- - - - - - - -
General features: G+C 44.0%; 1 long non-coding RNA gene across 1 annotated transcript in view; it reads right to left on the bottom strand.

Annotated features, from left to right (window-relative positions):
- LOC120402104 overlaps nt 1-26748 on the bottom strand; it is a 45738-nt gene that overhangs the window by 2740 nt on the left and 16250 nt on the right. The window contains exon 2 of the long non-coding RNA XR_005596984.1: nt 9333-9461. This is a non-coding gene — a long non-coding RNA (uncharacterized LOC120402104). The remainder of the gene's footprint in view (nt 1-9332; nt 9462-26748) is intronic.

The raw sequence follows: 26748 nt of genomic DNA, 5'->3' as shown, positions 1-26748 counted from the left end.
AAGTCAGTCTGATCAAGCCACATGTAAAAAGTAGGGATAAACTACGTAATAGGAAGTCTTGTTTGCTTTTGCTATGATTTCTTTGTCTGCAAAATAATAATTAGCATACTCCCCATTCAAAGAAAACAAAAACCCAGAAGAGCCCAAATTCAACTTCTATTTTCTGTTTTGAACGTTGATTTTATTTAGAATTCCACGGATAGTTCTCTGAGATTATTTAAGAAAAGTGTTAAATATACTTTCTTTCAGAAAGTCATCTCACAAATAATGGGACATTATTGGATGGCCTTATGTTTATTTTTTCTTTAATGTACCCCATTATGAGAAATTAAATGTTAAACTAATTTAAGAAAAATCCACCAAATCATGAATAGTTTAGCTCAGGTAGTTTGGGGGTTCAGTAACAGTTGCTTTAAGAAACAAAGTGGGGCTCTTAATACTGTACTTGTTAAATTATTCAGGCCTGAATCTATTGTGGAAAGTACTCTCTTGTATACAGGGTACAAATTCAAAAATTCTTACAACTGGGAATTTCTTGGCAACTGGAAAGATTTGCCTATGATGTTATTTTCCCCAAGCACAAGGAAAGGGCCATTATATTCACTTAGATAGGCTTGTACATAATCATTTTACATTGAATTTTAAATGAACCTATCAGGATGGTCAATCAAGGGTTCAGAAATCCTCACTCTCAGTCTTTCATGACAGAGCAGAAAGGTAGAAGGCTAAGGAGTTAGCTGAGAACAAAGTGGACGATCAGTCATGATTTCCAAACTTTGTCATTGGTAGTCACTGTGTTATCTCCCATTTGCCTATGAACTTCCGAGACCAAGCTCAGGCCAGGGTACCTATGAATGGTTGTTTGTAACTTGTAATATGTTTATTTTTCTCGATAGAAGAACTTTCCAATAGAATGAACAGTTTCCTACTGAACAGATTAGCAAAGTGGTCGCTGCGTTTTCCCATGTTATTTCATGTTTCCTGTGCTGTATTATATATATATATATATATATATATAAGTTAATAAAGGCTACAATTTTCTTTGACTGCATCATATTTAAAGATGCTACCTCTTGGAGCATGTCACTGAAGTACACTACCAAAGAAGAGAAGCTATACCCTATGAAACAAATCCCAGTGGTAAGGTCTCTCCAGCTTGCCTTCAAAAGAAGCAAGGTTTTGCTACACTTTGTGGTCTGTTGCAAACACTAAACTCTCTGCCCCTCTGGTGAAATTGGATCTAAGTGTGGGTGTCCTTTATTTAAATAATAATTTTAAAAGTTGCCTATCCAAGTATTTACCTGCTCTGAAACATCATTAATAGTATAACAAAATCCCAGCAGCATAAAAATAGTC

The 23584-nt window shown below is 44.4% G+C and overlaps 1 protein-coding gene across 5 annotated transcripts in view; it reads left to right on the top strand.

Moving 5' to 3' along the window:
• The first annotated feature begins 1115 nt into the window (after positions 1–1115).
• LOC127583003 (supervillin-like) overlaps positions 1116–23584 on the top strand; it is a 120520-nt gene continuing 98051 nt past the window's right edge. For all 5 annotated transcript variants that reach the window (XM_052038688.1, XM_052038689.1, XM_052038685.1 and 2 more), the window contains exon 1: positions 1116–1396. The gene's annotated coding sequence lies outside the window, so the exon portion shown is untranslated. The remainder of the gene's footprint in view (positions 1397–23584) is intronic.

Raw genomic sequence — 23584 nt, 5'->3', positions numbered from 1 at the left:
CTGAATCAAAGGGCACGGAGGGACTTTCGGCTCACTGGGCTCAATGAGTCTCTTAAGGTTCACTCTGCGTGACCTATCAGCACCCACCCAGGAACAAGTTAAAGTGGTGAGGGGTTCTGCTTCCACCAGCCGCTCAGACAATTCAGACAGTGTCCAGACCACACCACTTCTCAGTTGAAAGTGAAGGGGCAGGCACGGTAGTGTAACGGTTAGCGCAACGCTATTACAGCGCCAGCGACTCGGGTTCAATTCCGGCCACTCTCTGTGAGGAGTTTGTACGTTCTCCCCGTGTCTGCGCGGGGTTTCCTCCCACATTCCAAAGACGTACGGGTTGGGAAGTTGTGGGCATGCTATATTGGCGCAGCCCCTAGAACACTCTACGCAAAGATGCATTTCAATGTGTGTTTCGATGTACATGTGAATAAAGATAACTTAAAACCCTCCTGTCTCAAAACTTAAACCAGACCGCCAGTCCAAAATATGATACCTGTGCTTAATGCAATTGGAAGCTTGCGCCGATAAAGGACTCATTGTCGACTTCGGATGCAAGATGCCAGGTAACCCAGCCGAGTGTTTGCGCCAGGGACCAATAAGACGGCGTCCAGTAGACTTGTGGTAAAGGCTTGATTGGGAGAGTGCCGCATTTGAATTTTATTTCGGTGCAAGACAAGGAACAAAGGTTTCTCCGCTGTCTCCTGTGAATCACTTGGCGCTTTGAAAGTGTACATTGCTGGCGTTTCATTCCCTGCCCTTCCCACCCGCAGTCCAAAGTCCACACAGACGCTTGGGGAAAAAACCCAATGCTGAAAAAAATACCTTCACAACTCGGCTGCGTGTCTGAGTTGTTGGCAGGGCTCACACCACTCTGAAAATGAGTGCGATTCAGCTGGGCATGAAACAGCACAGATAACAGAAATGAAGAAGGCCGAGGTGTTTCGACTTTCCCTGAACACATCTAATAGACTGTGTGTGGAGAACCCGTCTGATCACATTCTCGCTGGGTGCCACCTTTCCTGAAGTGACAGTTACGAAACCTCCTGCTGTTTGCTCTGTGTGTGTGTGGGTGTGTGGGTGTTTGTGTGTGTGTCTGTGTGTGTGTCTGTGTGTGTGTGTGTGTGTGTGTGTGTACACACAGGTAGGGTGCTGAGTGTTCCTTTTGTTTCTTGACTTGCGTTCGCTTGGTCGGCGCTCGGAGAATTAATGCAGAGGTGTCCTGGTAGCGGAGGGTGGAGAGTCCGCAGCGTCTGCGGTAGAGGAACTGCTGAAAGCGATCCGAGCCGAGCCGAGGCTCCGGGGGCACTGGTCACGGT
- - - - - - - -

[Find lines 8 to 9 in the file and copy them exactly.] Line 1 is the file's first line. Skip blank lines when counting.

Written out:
• The first annotated feature begins 1115 nt into the window (after positions 1–1115).
• LOC127583003 (supervillin-like) overlaps positions 1116–23584 on the top strand; it is a 120520-nt gene continuing 98051 nt past the window's right edge. For all 5 annotated transcript variants that reach the window (XM_052038688.1, XM_052038689.1, XM_052038685.1 and 2 more), the window contains exon 1: positions 1116–1396. The gene's annotated coding sequence lies outside the window, so the exon portion shown is untranslated. The remainder of the gene's footprint in view (positions 1397–23584) is intronic.